Building a Sustainable Supply Chain: Keys to Creating an Ethical Process

As consumers, we can easily see and understand the sustainable process of food and beverage companies. For example, fair trade coffee is becoming increasingly popular as consumers become more knowledgeable of labor exploitation. The buyers’ dedication to the cause has made them willing to pay more for a product that is created respectfully and honorably.

So for a supplier to boost sales, it is important to create a strategic marketing plan that helps humanize the supply chain in a way that makes sense to the consumer. Direct-to-consumer companies are often used as examples of how ethical and sustainable supply chains can bolster financial success. But manufacturers often find it more difficult to convince their clients – and, by extension, the end customer – that their sustainable methods are truly legitimate, and are not just a response to a marketing trend.

In the paperboard industry, we find it especially difficult to convince consumers of our ethical practices. Many people still believe that paperboard and other paper products are sourced by clear-cutting trees and depleting natural resources. In reality, we are committed to sourcing only from sustainably managed forest land and tree farms, where resources are harvested and replanted much like any other supply crop. To be seen as a truly sustainable manufacturer, we must clearly demonstrate our methods to the masses, which can be challenging because our supply chain is fairly complex, involving a vast number of suppliers and processes.

This challenge is not unique to paperboard packaging. Many manufacturers struggle to implement sustainability practices and communicate their results due to the sheer size of their supplier networks. It just isn’t as easy to quickly implement effective and transparent improvements. However, there are steps that your organization can take to build a sustainable supply chain that will have a positive impact on you, your network, your clients and consumers – and our planet.

Process and Operations Considerations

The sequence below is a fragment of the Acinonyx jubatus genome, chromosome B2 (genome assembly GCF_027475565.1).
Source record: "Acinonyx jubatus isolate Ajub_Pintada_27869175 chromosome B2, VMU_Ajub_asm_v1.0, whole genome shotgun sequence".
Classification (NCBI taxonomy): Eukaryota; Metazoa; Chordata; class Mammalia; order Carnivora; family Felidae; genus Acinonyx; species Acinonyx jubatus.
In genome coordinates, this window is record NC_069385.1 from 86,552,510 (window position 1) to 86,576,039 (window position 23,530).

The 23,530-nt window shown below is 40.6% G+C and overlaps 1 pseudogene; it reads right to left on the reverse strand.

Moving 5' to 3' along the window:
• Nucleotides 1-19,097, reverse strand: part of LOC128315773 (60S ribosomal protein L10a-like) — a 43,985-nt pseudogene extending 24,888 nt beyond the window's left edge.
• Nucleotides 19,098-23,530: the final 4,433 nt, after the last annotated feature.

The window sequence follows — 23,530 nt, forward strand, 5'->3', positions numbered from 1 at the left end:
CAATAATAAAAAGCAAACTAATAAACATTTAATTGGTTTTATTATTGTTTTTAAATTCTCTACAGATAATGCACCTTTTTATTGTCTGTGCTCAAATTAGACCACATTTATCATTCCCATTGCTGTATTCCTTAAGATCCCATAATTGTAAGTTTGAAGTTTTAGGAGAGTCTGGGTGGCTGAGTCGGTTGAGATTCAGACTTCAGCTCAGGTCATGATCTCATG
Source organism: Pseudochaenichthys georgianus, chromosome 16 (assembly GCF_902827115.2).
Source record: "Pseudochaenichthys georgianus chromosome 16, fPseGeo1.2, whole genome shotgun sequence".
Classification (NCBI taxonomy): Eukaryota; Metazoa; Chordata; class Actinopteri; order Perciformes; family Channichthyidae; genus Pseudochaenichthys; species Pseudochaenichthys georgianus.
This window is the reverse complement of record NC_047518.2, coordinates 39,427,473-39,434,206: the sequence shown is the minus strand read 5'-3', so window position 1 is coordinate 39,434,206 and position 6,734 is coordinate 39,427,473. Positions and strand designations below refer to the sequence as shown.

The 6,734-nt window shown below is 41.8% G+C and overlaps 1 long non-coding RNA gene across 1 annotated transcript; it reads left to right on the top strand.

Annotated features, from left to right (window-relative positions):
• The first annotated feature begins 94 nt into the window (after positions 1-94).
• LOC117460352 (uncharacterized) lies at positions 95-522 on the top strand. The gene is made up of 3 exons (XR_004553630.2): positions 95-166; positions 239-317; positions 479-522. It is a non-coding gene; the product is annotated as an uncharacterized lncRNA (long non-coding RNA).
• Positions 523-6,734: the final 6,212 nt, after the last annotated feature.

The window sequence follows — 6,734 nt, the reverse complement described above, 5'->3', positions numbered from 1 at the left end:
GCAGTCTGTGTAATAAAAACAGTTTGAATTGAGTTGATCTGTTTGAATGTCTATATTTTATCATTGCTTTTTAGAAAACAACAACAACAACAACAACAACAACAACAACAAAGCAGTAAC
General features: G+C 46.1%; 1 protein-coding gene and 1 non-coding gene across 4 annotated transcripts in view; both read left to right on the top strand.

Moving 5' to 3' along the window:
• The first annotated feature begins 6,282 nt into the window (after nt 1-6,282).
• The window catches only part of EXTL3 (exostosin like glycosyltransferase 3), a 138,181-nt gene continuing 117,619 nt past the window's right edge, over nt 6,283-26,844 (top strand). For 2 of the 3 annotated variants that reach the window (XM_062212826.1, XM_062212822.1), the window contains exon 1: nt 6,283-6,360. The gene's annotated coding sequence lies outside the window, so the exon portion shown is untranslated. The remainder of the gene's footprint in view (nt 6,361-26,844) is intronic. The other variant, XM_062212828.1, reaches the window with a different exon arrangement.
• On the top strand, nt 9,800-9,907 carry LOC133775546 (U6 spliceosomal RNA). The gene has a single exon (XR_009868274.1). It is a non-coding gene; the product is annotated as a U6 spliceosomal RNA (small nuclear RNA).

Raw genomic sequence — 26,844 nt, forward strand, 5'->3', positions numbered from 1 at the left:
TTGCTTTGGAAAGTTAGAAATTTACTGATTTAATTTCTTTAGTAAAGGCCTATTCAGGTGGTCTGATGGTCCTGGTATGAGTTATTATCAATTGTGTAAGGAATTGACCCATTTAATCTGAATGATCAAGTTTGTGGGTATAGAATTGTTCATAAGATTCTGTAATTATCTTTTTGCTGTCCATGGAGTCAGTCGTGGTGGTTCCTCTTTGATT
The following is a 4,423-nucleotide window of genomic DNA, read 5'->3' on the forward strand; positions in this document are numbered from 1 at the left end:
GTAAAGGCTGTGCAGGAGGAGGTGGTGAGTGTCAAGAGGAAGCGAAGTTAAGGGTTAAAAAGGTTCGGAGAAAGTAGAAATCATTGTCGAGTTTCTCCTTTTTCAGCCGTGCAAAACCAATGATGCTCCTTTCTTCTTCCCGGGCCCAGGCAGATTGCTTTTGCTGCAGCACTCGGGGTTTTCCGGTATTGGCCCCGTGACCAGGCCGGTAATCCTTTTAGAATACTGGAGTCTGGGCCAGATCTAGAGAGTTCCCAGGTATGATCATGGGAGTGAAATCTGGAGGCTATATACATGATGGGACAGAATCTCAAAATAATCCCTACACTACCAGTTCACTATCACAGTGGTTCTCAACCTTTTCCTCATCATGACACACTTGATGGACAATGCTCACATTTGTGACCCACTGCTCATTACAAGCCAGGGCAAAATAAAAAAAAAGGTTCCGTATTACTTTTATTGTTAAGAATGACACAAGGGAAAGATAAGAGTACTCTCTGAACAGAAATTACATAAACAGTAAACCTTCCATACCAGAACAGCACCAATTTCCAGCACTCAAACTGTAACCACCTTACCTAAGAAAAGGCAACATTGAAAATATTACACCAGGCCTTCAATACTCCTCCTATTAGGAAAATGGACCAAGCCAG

Although many believe that procurement precludes sustainability, you must start by closely reviewing your procurement process. It is extremely important in building a sustainable business. As the first building block of your process, procurement will present potential areas for improvement as you develop a deeper understanding of your raw materials.

For example, after assessing our procurement process, Proteus identified bar code scanning as a faster, more accurate way to track and audit our paperboard materials. We also implemented a policy around North American sourcing after identifying that some of our suppliers on other continents were attempting to switch their raw material streams without notifying us. After reviewing our procurement process, our new process allows us to be certain that all of our North American material sources are reliable. This type of process improvement increases internal and external confidence in the quality of your products. By becoming more transparent about these types of changes, you can also improve the level of trust your purchasers and suppliers have in your supply chain.
Procurement tracking helps create this transparency by removing mystery and allowing you to easily prove the details of your process and product quality. In our industry, creating paperboard packaging can be an extremely wasteful process – or at least that’s the misperception clients and consumers have of our business. In reality, analytics and control numbers from procurement tracking can be used to trace materials back to the source. This allows us to prove that a material’s origins are not from a controversial source, which not only helps prove the sustainability of our supply chain, but also offers supporting data in the event of a recall. Through procurement tracking and assessment, we can quickly and easily demonstrate that our partners and practices are fully sustainable and take corrective action if there’s an issue.

Sustainability and good business practices do not need to be mutually exclusive. Closely monitoring the procurement processes in your supply chain is good business – not only does it provide proof of sustainable practices, but it can also create a much more robust system throughout your business which, once established, can help drive profitability. A well-managed procurement process offers a host of benefits, from reduced transportation and material costs to increased efficiency.

Monitoring Performance

To maximize the results of your improved procurement process, it is important to effectively monitor performance. This can seem like a daunting task, but it is important for you to manage this process – you should not rely on suppliers to self-audit. By ensuring your supply chain is hitting the standards you set, you can back up your sustainability claims and once again be more transparent with clients and consumers. Auditing not only provides transparency, but it forces your suppliers to align with your desired practices and helps identify any potential problem areas. If sustainability is really an integral part of your organization, up the ante even more by engaging a third-party, not-for-profit auditor.

In the paperboard industry, our prospective clients often request our audit results. They want to know exactly where our materials are coming from – especially in the pharmaceutical industry where chemical migration into products is a big concern. Our clients want to know we can be trusted, and by giving them a third-party assessment, we can eliminate any doubt from the outset. The cost of a thorough auditing process may seem exorbitant in the short-term, but the long-term benefits of a well-implemented and monitored process will always pay off in the long run.

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